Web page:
dust collector piping

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Forum topic by pauljuilleret posted 09-02-2014 09:32 AM 1229 views 0 times favorited 6 replies Add to Favorites Watch
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107 posts in 2166 days

09-02-2014 09:32 AM

Last week I had the Harbor Freight 2 hp dust collector follow me home. Sense then I have been pondering on what size ducting I should run for this machine. I’m leaning toward 5” I will be ordering the Winn nano filter for it today. so far it’s still in the box as I want to have all the needed items rounded up first. I”m also thinking of either the Super Dust deputy or a top hat ahead of the dust collector I want to try to do this only one time not by having to try something only to have to re do it as it didn’t work properly. Any input would be welcome.

6 replies so far

View BTimmons's profile


2303 posts in 2998 days

#1 posted 09-02-2014 06:02 PM

I’m no expert on DC stuff, but I seem to remember most folks use 4” pipe on that unit. Apparently it takes a more powerful machine that pulls more CFM to move the extra volume of air that a 5” pipe would contain.

Anyone please correct me if I’m wrong.

-- Brian Timmons -

View ChrisK's profile


2037 posts in 3595 days

#2 posted 09-02-2014 06:23 PM

4” will help keep the air velocity up. That is what carries the dust to the collector. If the air velocity drops to low, the dust will fall out of the air stream. I am sure there are online calculators for hose dia, length, cfm, hp.

-- Chris K

View derosa's profile


1597 posts in 3349 days

#3 posted 09-02-2014 06:28 PM

Only real issue I recall with 5” is finding affordable pipe, it shouldn’t have too much trouble with that size and is the size of the opening for the blower. The filter will reduce a restriction and help it to flow the 5” better. Biggest issue will be how far you’re running the pipes.

-- A posse ad esse

View buildingmonkey's profile


242 posts in 2061 days

#4 posted 09-03-2014 02:44 AM

You can use S&D drain pipe, it is available in 4” almost everywhere, and in 6” some places. It is the least expensive of the plastic pipes you can buy, and they have fittings that match. It has a bell on the end so you can use it without couplings. Strong enough for dust collection, you really don’t need schedule 40 or sdr 35. The S&D costs a LOT less. If you don’t find it at the first home center, check with another. Menards stocks the 4”.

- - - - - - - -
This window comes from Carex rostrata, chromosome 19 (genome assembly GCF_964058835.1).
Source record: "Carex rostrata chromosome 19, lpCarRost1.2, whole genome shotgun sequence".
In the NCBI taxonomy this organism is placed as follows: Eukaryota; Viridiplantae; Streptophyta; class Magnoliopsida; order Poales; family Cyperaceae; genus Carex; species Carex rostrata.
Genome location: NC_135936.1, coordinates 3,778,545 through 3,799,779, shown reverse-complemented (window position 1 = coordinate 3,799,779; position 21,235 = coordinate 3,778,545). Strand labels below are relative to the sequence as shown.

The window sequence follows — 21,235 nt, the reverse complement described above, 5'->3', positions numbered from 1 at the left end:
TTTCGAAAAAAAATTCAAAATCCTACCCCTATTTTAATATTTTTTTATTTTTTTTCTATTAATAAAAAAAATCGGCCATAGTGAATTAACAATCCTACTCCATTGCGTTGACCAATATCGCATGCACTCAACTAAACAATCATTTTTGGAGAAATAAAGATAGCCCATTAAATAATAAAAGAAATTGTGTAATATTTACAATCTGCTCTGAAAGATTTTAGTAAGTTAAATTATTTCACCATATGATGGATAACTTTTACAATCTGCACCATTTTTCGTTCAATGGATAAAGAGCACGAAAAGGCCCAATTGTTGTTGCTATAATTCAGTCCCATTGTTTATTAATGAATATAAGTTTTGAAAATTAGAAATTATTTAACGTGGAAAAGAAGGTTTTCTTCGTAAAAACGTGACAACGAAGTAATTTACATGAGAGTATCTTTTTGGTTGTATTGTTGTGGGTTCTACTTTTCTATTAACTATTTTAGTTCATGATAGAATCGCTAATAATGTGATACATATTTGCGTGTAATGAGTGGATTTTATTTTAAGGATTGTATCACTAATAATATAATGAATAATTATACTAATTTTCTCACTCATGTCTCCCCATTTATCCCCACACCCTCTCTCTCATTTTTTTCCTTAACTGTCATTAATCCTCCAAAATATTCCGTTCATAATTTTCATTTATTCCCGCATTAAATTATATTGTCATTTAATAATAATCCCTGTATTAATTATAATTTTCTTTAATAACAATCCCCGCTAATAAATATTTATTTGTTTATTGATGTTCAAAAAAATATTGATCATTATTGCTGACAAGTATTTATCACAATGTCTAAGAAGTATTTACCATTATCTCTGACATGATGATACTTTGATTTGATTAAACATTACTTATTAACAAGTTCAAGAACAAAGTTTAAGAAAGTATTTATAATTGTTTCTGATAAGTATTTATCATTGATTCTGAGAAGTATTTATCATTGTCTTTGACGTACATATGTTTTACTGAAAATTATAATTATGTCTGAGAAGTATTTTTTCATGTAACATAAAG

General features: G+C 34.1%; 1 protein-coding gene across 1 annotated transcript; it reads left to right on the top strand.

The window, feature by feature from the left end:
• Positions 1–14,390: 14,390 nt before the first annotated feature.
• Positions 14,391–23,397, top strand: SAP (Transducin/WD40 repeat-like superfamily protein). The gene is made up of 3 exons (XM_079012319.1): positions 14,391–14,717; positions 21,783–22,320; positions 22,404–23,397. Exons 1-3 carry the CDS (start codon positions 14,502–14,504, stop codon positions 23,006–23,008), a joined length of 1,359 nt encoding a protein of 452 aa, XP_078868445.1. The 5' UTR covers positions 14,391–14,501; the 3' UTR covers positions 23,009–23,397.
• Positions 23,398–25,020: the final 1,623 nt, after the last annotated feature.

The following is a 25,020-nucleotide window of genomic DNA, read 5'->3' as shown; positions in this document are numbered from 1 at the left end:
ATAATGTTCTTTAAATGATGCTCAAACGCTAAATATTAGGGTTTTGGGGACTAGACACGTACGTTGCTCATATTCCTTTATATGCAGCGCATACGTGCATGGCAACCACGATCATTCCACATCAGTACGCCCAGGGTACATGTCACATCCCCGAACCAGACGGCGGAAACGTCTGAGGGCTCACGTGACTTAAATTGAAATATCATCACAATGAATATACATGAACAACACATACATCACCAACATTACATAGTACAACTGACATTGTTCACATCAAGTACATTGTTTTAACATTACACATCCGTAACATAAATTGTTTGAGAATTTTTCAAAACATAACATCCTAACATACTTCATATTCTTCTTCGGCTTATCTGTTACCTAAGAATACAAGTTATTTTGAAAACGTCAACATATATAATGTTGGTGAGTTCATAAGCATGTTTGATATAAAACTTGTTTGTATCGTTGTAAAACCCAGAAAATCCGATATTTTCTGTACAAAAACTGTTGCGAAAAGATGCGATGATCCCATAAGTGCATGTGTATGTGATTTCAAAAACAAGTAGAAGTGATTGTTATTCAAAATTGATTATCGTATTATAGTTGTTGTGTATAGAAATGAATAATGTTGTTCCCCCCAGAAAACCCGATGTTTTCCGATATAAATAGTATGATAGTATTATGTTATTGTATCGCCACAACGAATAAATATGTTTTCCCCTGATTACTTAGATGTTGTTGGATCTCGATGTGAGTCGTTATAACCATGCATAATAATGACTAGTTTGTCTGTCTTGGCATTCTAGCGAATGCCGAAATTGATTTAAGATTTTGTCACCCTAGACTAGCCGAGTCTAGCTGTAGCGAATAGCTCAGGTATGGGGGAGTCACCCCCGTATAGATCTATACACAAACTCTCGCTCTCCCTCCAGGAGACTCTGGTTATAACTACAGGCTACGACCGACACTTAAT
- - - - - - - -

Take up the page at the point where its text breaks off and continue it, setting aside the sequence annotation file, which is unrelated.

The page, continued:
-- Jim from Kansas

View pauljuilleret's profile


107 posts in 2166 days

#5 posted 09-04-2014 09:54 AM

Thanks for your input on this I’m debating on if I should park it in one area and duct it to my equipment or I found where kdc68 had built his harbor freight along with some other modifications on a movable cart. his idea looked so good to me that I am now leaning towards that route also. My Winn Nano filter should be here the first of the week then I can figure out for sure it’s good to know that on this site, if someone has a question many answers will follow once you ask.

View TheWoodenOyster's profile


1329 posts in 2448 days

#6 posted 09-04-2014 12:17 PM

Keep in mind that if you put a cyclone or top hat in your system, you are going to lose some static pressure. That said, you might want to consider keeping your runs pretty short. I bought that DC planning to hot rod it up with a wynn filter and a top hat. I ended up just leaving it stock because of numerous comments warning about loss of suction over extended lengths. I decided to use this DC as a temporary solution until I get into my permanent shop where I can set up a whole system. So, If I were you, I would keep the runs short, which may mean rolling the DC around the shop to the machines as you use them. I do this now, and while it takes a couple extra minutes, it’s not too bad. You get way more suction and you won’t have to pay for and install all that piping. 5” piping is going to be way more expensive than 4” options. Either way, a large ducted system with blast gates and such will not be cheap, no matter what you use for ducting. I’d strongly consider rolling it around, at least for a while. If you don’t like it, you can splurge and put in a big ducted system.

-- The Wood Is Your Oyster

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